In the early 30s academician I.P. Pavlov, in his Reply to a Psychologist to Psychologists, wrote: “Man is, of course, a system (coarser, machine), like any other in nature, subject to the laws that are inevitable and the same for all of nature; but the system, in the horizon of our modern scientific vision, is the only one by the highest self-regulation … supporting, restoring, correcting and even improving itself ”(highlighted by me. – A. A.).
Thus, more than half a century ago, scientists noticed that a living organism has such a remarkable quality as self-regulation. It is thanks to this mechanism, worked out by evolution in the acting organism, as if by themselves the changes occur that ensure the performance of the necessary actions, organize the necessary behavior. But the fact that self-regulation in each individual case is carried out through the formation of certain functional systems necessary in this case was most clearly and fully stated only in recent decades by representatives of the school of academician PK Anokhin (by the way, the direct student of IP Pavlov).
Studies conducted in connection with the development of the theory of functional systems have shown, in particular, that each system has, so to speak, a vertical structure. This means that the scheme of the functional system is born on the “highest level” of the body – in the brain, where future activity is programmed (the cerebral cortex) and an emotional attitude to this program is formed (subcortical nodes, higher vegetative centers).
Here, in the central nervous system, there is a special apparatus that perceives and evaluates all the information that enters the brain from the body and the environment. This device P.K. Anokhin called the “acceptor of the results of action.” It is not only an assessment of the incoming information (so-called “afferent”) information in the brain, but also its verification with the ideal model of the very final result that needs to be achieved. In the event of a discrepancy between what is “necessary” and what is “happening,” the acceptor of the results of the action makes appropriate adjustments aimed at achieving the desired result. The task programmed in the brain, in the “upper floor” of the functional system, is then realized through its “lower floors” by means of “turning on” and “turning off” those organs that are needed to accomplish the intended task.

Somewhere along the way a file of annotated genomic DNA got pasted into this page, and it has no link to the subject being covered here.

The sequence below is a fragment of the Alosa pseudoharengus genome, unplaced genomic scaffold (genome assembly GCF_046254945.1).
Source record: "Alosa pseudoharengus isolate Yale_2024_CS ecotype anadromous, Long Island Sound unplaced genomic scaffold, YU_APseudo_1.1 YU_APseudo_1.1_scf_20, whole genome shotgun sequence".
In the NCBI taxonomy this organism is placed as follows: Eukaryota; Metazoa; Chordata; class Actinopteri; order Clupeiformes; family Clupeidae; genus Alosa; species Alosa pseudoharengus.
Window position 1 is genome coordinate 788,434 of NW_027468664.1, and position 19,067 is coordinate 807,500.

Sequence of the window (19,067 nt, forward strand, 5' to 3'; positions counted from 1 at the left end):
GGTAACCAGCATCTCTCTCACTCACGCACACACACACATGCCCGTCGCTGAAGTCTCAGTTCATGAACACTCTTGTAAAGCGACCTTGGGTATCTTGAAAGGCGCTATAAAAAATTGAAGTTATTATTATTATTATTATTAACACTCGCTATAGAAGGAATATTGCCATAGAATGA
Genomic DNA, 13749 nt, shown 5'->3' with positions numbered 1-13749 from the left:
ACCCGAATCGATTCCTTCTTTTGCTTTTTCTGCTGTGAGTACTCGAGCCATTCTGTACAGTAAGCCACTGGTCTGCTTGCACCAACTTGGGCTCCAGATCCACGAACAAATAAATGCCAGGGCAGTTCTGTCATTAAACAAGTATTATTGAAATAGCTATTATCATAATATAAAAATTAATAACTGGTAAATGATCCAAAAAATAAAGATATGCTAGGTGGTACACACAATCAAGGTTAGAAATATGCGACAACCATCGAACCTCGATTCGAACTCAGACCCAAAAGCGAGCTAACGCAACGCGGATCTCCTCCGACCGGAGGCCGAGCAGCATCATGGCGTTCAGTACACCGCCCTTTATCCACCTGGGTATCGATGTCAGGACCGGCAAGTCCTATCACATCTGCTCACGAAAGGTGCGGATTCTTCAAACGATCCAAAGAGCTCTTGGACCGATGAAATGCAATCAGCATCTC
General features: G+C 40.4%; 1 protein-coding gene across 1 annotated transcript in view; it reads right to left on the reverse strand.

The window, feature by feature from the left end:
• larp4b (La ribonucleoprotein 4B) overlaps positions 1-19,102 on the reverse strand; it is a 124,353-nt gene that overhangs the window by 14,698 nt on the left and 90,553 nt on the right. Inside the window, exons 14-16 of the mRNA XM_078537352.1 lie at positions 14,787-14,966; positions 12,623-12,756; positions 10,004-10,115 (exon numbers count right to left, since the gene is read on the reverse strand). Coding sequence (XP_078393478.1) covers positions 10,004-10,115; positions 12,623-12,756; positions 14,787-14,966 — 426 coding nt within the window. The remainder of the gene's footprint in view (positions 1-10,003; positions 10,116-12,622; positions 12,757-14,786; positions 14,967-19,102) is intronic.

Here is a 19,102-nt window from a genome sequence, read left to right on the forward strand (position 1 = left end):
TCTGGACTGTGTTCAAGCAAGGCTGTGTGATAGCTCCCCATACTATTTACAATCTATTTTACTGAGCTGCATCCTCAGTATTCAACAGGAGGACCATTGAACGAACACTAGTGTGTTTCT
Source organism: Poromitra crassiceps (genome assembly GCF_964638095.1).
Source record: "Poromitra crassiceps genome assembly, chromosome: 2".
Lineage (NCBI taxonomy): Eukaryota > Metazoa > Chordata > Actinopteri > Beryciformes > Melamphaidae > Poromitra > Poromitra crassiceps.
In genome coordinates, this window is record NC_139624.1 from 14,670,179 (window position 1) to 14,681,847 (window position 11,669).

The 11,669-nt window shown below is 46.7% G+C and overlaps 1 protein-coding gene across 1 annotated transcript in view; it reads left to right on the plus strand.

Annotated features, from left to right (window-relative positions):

The activities of the bodies that make up the established functional system can proceed very harmoniously, extremely harmoniously – and then the person copes with his work successfully and easily. But, unfortunately, the joint activities of various bodies are not always clearly coordinated – and then difficulties arise in the behavior of a person solving a particular task. For example, a student who is not particularly confident in his knowledge, taking an exam ticket, often begins to worry so much that he is almost speechless. There is a mismatch between the activities of the brain and speech muscles in the functional system, which was supposed to be the basis for solving a specific task – the successful passing of exams. In those cases when all the components of the system act harmoniously, the student retains the ability to think clearly and clearly express his thoughts.